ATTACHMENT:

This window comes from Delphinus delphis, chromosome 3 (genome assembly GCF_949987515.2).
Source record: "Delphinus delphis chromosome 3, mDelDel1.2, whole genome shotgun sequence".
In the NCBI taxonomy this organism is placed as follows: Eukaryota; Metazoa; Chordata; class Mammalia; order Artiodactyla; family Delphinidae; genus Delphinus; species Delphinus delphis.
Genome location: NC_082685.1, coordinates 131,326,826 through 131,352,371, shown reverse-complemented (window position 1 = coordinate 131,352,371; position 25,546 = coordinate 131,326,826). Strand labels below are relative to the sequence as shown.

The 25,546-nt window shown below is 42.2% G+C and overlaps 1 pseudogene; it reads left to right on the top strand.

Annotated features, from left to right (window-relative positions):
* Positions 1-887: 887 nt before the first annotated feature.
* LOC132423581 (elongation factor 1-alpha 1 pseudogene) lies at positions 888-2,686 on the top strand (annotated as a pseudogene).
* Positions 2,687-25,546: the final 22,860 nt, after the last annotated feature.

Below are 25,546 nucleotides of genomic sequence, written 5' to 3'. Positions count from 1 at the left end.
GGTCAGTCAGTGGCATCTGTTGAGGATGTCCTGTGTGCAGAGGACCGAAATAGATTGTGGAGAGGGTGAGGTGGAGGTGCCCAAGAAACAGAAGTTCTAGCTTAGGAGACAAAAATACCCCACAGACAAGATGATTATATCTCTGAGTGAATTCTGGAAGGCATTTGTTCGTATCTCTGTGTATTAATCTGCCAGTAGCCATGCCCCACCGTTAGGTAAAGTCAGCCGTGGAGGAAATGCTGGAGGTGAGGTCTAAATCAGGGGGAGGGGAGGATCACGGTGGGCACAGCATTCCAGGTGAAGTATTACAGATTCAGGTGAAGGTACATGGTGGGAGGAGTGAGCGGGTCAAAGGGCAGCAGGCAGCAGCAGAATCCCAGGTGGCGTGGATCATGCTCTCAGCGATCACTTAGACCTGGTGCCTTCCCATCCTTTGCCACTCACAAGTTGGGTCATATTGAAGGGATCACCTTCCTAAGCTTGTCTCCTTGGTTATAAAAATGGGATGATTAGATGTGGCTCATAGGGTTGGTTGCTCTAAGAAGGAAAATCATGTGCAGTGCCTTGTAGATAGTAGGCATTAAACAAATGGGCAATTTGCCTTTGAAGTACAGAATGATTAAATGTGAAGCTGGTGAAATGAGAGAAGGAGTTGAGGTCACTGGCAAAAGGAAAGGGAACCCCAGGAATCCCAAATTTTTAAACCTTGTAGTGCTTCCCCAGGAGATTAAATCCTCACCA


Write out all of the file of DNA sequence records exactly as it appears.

This window comes from Delphinus delphis, chromosome 3 (genome assembly GCF_949987515.2).
Source record: "Delphinus delphis chromosome 3, mDelDel1.2, whole genome shotgun sequence".
In the NCBI taxonomy this organism is placed as follows: Eukaryota; Metazoa; Chordata; class Mammalia; order Artiodactyla; family Delphinidae; genus Delphinus; species Delphinus delphis.
Genome location: NC_082685.1, coordinates 131,326,826 through 131,352,371, shown reverse-complemented (window position 1 = coordinate 131,352,371; position 25,546 = coordinate 131,326,826). Strand labels below are relative to the sequence as shown.

The 25,546-nt window shown below is 42.2% G+C and overlaps 1 pseudogene; it reads left to right on the top strand.

Annotated features, from left to right (window-relative positions):
* Positions 1-887: 887 nt before the first annotated feature.
* LOC132423581 (elongation factor 1-alpha 1 pseudogene) lies at positions 888-2,686 on the top strand (annotated as a pseudogene).
* Positions 2,687-25,546: the final 22,860 nt, after the last annotated feature.

Below are 25,546 nucleotides of genomic sequence, written 5' to 3'. Positions count from 1 at the left end.
GGTCAGTCAGTGGCATCTGTTGAGGATGTCCTGTGTGCAGAGGACCGAAATAGATTGTGGAGAGGGTGAGGTGGAGGTGCCCAAGAAACAGAAGTTCTAGCTTAGGAGACAAAAATACCCCACAGACAAGATGATTATATCTCTGAGTGAATTCTGGAAGGCATTTGTTCGTATCTCTGTGTATTAATCTGCCAGTAGCCATGCCCCACCGTTAGGTAAAGTCAGCCGTGGAGGAAATGCTGGAGGTGAGGTCTAAATCAGGGGGAGGGGAGGATCACGGTGGGCACAGCATTCCAGGTGAAGTATTACAGATTCAGGTGAAGGTACATGGTGGGAGGAGTGAGCGGGTCAAAGGGCAGCAGGCAGCAGCAGAATCCCAGGTGGCGTGGATCATGCTCTCAGCGATCACTTAGACCTGGTGCCTTCCCATCCTTTGCCACTCACAAGTTGGGTCATATTGAAGGGATCACCTTCCTAAGCTTGTCTCCTTGGTTATAAAAATGGGATGATTAGATGTGGCTCATAGGGTTGGTTGCTCTAAGAAGGAAAATCATGTGCAGTGCCTTGTAGATAGTAGGCATTAAACAAATGGGCAATTTGCCTTTGAAGTACAGAATGATTAAATGTGAAGCTGGTGAAATGAGAGAAGGAGTTGAGGTCACTGGCAAAAGGAAAGGGAACCCCAGGAATCCCAAATTTTTAAACCTTGTAGTGCTTCCCCAGGAGATTAAATCCTCACCA